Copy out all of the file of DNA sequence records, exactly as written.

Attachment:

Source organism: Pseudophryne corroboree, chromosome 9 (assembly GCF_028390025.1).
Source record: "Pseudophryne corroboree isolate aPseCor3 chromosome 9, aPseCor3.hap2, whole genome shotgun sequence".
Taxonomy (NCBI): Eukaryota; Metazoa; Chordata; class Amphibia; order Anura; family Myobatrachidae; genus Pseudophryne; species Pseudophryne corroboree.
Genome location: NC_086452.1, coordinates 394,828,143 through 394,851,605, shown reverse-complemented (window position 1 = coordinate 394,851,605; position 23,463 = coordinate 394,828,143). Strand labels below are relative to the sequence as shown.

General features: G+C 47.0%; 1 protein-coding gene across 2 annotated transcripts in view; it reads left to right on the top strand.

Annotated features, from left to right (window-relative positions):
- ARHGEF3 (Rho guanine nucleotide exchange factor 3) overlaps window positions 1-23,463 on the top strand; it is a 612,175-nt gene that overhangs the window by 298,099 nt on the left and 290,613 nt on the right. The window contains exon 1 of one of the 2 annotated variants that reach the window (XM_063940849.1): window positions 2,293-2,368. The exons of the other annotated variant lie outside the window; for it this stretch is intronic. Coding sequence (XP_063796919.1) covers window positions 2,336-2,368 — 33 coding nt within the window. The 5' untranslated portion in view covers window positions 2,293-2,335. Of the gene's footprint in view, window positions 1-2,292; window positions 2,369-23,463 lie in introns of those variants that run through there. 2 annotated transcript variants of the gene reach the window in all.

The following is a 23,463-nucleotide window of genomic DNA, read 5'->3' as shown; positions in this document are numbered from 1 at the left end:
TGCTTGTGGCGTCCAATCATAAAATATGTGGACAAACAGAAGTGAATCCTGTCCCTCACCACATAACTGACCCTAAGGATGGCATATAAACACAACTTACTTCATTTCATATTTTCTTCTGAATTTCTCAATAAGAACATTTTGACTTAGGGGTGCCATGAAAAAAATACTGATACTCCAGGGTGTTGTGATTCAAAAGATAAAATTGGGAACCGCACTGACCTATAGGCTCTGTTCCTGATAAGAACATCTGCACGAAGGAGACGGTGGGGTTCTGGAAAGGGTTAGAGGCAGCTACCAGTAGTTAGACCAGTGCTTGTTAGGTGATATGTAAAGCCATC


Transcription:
Source organism: Pseudophryne corroboree, chromosome 9 (assembly GCF_028390025.1).
Source record: "Pseudophryne corroboree isolate aPseCor3 chromosome 9, aPseCor3.hap2, whole genome shotgun sequence".
Taxonomy (NCBI): Eukaryota; Metazoa; Chordata; class Amphibia; order Anura; family Myobatrachidae; genus Pseudophryne; species Pseudophryne corroboree.
Genome location: NC_086452.1, coordinates 394,828,143 through 394,851,605, shown reverse-complemented (window position 1 = coordinate 394,851,605; position 23,463 = coordinate 394,828,143). Strand labels below are relative to the sequence as shown.

General features: G+C 47.0%; 1 protein-coding gene across 2 annotated transcripts in view; it reads left to right on the top strand.

Annotated features, from left to right (window-relative positions):
- ARHGEF3 (Rho guanine nucleotide exchange factor 3) overlaps window positions 1-23,463 on the top strand; it is a 612,175-nt gene that overhangs the window by 298,099 nt on the left and 290,613 nt on the right. The window contains exon 1 of one of the 2 annotated variants that reach the window (XM_063940849.1): window positions 2,293-2,368. The exons of the other annotated variant lie outside the window; for it this stretch is intronic. Coding sequence (XP_063796919.1) covers window positions 2,336-2,368 — 33 coding nt within the window. The 5' untranslated portion in view covers window positions 2,293-2,335. Of the gene's footprint in view, window positions 1-2,292; window positions 2,369-23,463 lie in introns of those variants that run through there. 2 annotated transcript variants of the gene reach the window in all.

The following is a 23,463-nucleotide window of genomic DNA, read 5'->3' as shown; positions in this document are numbered from 1 at the left end:
TGCTTGTGGCGTCCAATCATAAAATATGTGGACAAACAGAAGTGAATCCTGTCCCTCACCACATAACTGACCCTAAGGATGGCATATAAACACAACTTACTTCATTTCATATTTTCTTCTGAATTTCTCAATAAGAACATTTTGACTTAGGGGTGCCATGAAAAAAATACTGATACTCCAGGGTGTTGTGATTCAAAAGATAAAATTGGGAACCGCACTGACCTATAGGCTCTGTTCCTGATAAGAACATCTGCACGAAGGAGACGGTGGGGTTCTGGAAAGGGTTAGAGGCAGCTACCAGTAGTTAGACCAGTGCTTGTTAGGTGATATGTAAAGCCATC